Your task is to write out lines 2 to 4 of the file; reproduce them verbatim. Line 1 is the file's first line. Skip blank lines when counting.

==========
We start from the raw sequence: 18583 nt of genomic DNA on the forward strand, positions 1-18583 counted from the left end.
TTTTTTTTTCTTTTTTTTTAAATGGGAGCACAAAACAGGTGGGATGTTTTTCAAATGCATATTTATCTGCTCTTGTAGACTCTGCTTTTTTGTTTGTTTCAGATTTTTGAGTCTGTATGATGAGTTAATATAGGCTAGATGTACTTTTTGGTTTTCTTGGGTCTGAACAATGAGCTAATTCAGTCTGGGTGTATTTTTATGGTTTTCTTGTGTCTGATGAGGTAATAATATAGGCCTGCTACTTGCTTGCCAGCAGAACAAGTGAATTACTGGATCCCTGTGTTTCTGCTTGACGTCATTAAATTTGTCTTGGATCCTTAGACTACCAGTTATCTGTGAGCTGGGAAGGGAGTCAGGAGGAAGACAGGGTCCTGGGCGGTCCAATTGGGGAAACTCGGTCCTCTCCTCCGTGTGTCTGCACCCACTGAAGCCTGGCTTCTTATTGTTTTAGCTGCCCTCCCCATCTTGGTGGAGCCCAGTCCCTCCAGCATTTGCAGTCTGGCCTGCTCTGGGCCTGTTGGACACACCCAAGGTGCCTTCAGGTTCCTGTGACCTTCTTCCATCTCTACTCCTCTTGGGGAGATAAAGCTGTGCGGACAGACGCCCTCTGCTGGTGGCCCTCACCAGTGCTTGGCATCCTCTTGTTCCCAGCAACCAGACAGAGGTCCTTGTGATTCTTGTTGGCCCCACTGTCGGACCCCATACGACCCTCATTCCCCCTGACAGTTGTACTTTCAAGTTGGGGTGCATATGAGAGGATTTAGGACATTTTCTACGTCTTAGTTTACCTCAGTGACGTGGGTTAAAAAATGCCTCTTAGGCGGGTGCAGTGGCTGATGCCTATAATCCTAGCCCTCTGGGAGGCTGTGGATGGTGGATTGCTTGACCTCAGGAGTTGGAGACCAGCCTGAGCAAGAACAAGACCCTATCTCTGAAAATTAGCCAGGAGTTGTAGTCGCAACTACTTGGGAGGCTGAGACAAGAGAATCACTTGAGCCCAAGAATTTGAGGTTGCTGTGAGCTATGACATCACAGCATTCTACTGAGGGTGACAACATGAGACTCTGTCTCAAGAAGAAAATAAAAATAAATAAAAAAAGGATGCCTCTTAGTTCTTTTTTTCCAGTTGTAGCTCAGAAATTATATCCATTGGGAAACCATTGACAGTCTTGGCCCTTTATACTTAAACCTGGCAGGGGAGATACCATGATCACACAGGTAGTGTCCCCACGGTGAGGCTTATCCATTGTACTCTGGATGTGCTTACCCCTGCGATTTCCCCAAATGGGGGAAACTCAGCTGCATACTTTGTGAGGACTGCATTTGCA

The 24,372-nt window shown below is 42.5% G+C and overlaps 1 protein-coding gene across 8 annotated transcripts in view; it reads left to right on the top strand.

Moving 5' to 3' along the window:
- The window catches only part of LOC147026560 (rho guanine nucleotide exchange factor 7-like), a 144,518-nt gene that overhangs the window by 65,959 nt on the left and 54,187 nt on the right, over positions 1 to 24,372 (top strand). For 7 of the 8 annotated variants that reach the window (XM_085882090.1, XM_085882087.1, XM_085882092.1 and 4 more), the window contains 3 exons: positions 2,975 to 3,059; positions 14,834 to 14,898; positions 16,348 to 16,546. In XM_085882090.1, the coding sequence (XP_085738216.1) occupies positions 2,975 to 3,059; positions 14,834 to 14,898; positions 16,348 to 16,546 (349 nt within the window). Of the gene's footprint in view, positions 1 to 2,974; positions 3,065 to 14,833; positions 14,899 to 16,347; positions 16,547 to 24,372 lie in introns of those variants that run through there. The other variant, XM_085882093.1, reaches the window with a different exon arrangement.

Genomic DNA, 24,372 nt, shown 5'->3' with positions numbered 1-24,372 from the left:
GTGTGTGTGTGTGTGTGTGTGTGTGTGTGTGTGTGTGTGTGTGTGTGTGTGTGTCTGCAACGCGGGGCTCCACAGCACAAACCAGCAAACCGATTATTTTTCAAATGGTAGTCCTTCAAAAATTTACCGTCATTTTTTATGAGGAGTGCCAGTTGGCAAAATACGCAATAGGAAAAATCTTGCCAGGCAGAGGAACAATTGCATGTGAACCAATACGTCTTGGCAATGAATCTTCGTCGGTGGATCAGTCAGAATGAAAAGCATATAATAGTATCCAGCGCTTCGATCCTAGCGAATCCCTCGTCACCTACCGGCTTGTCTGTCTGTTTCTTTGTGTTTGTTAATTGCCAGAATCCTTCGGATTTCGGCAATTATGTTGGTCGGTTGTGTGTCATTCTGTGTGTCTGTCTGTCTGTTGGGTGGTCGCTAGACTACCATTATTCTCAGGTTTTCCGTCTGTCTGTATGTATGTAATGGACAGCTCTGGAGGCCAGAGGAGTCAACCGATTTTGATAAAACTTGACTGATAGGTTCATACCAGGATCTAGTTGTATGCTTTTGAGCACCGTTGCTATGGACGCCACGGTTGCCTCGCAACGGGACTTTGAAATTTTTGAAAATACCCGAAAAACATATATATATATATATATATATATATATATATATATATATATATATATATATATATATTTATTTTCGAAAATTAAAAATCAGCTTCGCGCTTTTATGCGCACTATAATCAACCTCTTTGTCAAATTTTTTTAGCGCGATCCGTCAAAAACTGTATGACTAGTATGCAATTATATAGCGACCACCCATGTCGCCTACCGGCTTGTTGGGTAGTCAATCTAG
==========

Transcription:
TTTTTTTTTCTTTTTTTTTAAATGGGAGCACAAAACAGGTGGGATGTTTTTCAAATGCATATTTATCTGCTCTTGTAGACTCTGCTTTTTTGTTTGTTTCAGATTTTTGAGTCTGTATGATGAGTTAATATAGGCTAGATGTACTTTTTGGTTTTCTTGGGTCTGAACAATGAGCTAATTCAGTCTGGGTGTATTTTTATGGTTTTCTTGTGTCTGATGAGGTAATAATATAGGCCTGCTACTTGCTTGCCAGCAGAACAAGTGAATTACTGGATCCCTGTGTTTCTGCTTGACGTCATTAAATTTGTCTTGGATCCTTAGACTACCAGTTATCTGTGAGCTGGGAAGGGAGTCAGGAGGAAGACAGGGTCCTGGGCGGTCCAATTGGGGAAACTCGGTCCTCTCCTCCGTGTGTCTGCACCCACTGAAGCCTGGCTTCTTATTGTTTTAGCTGCCCTCCCCATCTTGGTGGAGCCCAGTCCCTCCAGCATTTGCAGTCTGGCCTGCTCTGGGCCTGTTGGACACACCCAAGGTGCCTTCAGGTTCCTGTGACCTTCTTCCATCTCTACTCCTCTTGGGGAGATAAAGCTGTGCGGACAGACGCCCTCTGCTGGTGGCCCTCACCAGTGCTTGGCATCCTCTTGTTCCCAGCAACCAGACAGAGGTCCTTGTGATTCTTGTTGGCCCCACTGTCGGACCCCATACGACCCTCATTCCCCCTGACAGTTGTACTTTCAAGTTGGGGTGCATATGAGAGGATTTAGGACATTTTCTACGTCTTAGTTTACCTCAGTGACGTGGGTTAAAAAATGCCTCTTAGGCGGGTGCAGTGGCTGATGCCTATAATCCTAGCCCTCTGGGAGGCTGTGGATGGTGGATTGCTTGACCTCAGGAGTTGGAGACCAGCCTGAGCAAGAACAAGACCCTATCTCTGAAAATTAGCCAGGAGTTGTAGTCGCAACTACTTGGGAGGCTGAGACAAGAGAATCACTTGAGCCCAAGAATTTGAGGTTGCTGTGAGCTATGACATCACAGCATTCTACTGAGGGTGACAACATGAGACTCTGTCTCAAGAAGAAAATAAAAATAAATAAAAAAAGGATGCCTCTTAGTTCTTTTTTTCCAGTTGTAGCTCAGAAATTATATCCATTGGGAAACCATTGACAGTCTTGGCCCTTTATACTTAAACCTGGCAGGGGAGATACCATGATCACACAGGTAGTGTCCCCACGGTGAGGCTTATCCATTGTACTCTGGATGTGCTTACCCCTGCGATTTCCCCAAATGGGGGAAACTCAGCTGCATACTTTGTGAGGACTGCATTTGCA

The 24,372-nt window shown below is 42.5% G+C and overlaps 1 protein-coding gene across 8 annotated transcripts in view; it reads left to right on the top strand.

Moving 5' to 3' along the window: